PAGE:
Turkish automakers set to resume production

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Most of the Turkish automotive companies are planning to reopen manufacturing plants next week after nearly a one-month-long suspension due to measures to curb the spread of the novel coronavirus.

Commercial vehicle producer Anadolu Isuzu, a joint venture between Turkish conglomerate Anadolu Holding, Isuzu Motors and Itochu Corporation, resumed production at its factory in the northwestern industrial province Kocaeli’s Gebze district on April 13. It had halted production on March 30.

Türk Traktör, an agricultural machinery manufacturer held by the partnership of Koç Holding and CNH Industrial, is planning to reopen its plants on April 20, on the same day with other automotive firms Honda, Mercedes-Benz, Hyundai Assan, Otokar and Karsan.

“By taking all the necessary precautions and following the developments closely, we will resume our activities at our Hoşdere Bus Factory on April 20 and Aksaray Truck Factory on April 24,” Mercedes-Benz said in a statement on April 16.

The company had suspended production in its bus factory on March 23, and in its truck factory on March 28 until April 20 to observe health situation of its employees and the society, as well as logistic disruptions in the international supply chain.

“Vehicles manufactured in our factories are being used in delivering convenience goods and providing necessary services to the public,” said the company, pledging to follow updates from the World Health Organization (WHO) and the Turkish Health Ministry strictly.

Ankara-based truck manufacturer Man Türkiye’s reopening is slated for April 22.

Ford Otosan, one of the biggest Turkish automotive companies owned by Koç Holding and the Ford Group, is planning to resume production on April 27.

Toyota Turkey and Tofaş, a joint venture of Turkey’s Koç Holding and Italy’s Fiat Chrysler, have fixed the date of reopening as May 4, whereas Oyak Renault has not set a date yet.

The country’s automobile exports also eased off last month.

Turkey exported 57,326 passenger cars in March, slipping 30 percent from the same month last year, Turkey’s Automotive Manufacturers Association (OSD) data revealed.

In the meantime, Turkey’s automobile market saw 3.3 percent rise in car sales to 39,887, according to the Automotive Distributors’ Association (ODD) data.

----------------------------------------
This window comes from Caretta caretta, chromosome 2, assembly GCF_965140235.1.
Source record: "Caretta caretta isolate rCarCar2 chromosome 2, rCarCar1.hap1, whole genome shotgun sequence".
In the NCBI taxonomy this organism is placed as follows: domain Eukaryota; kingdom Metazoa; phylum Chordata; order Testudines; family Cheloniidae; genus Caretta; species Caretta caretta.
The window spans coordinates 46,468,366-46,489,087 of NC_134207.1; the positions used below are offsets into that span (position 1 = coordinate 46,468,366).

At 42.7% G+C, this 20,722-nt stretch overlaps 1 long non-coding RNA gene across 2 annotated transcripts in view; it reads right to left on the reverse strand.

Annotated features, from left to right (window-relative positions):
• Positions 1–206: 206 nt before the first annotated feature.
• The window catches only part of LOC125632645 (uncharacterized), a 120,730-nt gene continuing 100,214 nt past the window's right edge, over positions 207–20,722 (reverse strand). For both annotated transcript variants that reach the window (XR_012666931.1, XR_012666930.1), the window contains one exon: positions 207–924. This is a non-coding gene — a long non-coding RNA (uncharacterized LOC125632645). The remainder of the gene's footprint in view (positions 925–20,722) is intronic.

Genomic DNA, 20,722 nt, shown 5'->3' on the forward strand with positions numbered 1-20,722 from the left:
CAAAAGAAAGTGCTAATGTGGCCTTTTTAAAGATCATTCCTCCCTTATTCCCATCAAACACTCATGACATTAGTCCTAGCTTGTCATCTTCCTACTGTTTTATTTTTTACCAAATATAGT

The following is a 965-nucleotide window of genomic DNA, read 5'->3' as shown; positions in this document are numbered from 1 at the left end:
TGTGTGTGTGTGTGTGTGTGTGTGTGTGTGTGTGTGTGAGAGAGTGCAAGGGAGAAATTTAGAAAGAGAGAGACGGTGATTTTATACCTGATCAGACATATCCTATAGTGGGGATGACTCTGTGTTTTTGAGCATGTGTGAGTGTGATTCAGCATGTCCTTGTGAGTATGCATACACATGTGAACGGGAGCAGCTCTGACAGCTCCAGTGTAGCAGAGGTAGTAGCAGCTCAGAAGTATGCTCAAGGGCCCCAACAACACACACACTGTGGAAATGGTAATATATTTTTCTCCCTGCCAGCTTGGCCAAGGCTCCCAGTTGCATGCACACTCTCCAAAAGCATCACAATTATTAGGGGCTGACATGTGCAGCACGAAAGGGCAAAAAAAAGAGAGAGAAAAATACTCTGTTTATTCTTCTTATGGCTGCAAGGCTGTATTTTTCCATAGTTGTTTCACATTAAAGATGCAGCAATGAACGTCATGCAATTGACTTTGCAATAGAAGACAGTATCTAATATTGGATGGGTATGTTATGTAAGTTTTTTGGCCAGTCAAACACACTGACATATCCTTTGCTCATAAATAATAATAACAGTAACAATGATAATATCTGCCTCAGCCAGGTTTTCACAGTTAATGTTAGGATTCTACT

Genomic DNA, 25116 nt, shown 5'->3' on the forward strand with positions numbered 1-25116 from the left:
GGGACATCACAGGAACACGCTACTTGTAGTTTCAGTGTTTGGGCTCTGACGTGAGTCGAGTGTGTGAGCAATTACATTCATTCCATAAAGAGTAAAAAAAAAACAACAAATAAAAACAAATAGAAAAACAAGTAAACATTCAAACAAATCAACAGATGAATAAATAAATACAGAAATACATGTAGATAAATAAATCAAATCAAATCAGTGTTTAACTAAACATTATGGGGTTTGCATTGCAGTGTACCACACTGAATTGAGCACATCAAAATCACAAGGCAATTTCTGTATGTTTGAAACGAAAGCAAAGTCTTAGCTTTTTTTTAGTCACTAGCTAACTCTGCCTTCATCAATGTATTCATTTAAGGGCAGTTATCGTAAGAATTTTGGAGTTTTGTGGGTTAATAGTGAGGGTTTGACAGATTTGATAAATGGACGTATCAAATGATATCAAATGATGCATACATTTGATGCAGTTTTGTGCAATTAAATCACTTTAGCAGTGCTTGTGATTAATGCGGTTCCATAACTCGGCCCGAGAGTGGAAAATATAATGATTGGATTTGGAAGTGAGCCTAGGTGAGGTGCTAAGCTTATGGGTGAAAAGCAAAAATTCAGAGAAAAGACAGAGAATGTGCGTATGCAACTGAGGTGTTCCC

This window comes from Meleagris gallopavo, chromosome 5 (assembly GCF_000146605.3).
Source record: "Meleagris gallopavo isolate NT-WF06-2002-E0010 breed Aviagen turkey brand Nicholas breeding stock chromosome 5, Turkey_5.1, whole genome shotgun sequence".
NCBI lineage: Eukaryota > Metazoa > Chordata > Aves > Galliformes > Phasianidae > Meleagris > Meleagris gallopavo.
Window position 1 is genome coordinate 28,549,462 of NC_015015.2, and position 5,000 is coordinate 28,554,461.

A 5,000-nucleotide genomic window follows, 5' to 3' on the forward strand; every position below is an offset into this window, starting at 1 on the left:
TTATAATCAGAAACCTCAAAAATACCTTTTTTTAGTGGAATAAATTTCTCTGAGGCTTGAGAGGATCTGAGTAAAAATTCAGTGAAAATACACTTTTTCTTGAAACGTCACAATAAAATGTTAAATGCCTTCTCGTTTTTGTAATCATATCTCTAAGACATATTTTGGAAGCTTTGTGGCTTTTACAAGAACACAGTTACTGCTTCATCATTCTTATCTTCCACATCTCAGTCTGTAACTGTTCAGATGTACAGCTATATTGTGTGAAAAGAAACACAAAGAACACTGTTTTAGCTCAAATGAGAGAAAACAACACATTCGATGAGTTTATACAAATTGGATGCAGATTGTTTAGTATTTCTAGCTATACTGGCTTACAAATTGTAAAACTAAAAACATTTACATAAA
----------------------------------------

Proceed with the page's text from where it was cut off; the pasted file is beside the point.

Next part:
Europe car sales tank 55 pct in March

The EU’s passenger car market recorded a dramatic annual drop in registrations of new vehicles in March due to coronavirus outbreak, an industry group reported on April 17.

Automobile registrations across the 27-member bloc decreased by 55 percent year-on-year to 567,308 units last month, the European Automobile Manufacturers’ Association (ACEA) said.

The report underlined that the fall in demand stemmed from closure of majority of European dealerships with containment and lockdown measures taking hold in most markets.

The demand collapsed in all EU markets while Italy took the biggest hit, with registrations falling by 85.4 percent to 28,326 new cars.

France and Spain posted drop of 72.2 percent and 69.3 percent, respectively in the same period.
Last month, Germany recorded a less extreme decrease than the other key markets, with registrations falling by 37.7 percent.

The EU is the main automotive export market for Turkey, where top international automakers – Ford, Honda, Hyundai, Mercedes, Renault and Toyota, among others – are operating.

Fiat Chrysler sales dropped by 77 percent while PSA group dropped 68 percent and Renault by 64 percent. Germany’s Volkswagen resisted somewhat better, with a 46 percent hit, which nonetheless saw its market share grow by nearly 5 percent to 29 percent.

In January-March, demand for new cars in the EU declined by 25.6 percent, with the impact of the coronavirus crisis on last month figures weighing heavily on the total.

Hurriyet Daily News

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